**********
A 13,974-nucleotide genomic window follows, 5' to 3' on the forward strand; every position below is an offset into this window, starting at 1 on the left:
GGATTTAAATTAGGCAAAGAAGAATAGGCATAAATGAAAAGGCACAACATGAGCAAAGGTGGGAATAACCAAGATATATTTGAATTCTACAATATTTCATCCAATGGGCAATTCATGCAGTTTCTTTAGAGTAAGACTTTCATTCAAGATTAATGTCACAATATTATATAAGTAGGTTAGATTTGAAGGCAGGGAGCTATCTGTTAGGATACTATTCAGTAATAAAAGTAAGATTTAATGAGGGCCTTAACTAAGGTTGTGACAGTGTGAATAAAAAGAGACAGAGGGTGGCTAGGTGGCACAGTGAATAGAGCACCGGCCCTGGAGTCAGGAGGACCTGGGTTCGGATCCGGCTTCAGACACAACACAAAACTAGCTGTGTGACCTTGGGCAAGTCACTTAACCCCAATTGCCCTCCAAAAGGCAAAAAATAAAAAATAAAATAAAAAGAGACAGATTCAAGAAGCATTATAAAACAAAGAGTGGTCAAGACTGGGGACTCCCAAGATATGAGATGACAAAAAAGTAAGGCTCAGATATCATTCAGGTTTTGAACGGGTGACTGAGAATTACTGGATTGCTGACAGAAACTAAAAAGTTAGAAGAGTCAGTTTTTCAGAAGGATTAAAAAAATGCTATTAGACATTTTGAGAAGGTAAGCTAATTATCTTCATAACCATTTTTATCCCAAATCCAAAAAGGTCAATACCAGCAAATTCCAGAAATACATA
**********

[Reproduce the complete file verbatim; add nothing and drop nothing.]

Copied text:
A 13,974-nucleotide genomic window follows, 5' to 3' on the forward strand; every position below is an offset into this window, starting at 1 on the left:
GGATTTAAATTAGGCAAAGAAGAATAGGCATAAATGAAAAGGCACAACATGAGCAAAGGTGGGAATAACCAAGATATATTTGAATTCTACAATATTTCATCCAATGGGCAATTCATGCAGTTTCTTTAGAGTAAGACTTTCATTCAAGATTAATGTCACAATATTATATAAGTAGGTTAGATTTGAAGGCAGGGAGCTATCTGTTAGGATACTATTCAGTAATAAAAGTAAGATTTAATGAGGGCCTTAACTAAGGTTGTGACAGTGTGAATAAAAAGAGACAGAGGGTGGCTAGGTGGCACAGTGAATAGAGCACCGGCCCTGGAGTCAGGAGGACCTGGGTTCGGATCCGGCTTCAGACACAACACAAAACTAGCTGTGTGACCTTGGGCAAGTCACTTAACCCCAATTGCCCTCCAAAAGGCAAAAAATAAAAAATAAAATAAAAAGAGACAGATTCAAGAAGCATTATAAAACAAAGAGTGGTCAAGACTGGGGACTCCCAAGATATGAGATGACAAAAAAGTAAGGCTCAGATATCATTCAGGTTTTGAACGGGTGACTGAGAATTACTGGATTGCTGACAGAAACTAAAAAGTTAGAAGAGTCAGTTTTTCAGAAGGATTAAAAAAATGCTATTAGACATTTTGAGAAGGTAAGCTAATTATCTTCATAACCATTTTTATCCCAAATCCAAAAAGGTCAATACCAGCAAATTCCAGAAATACATA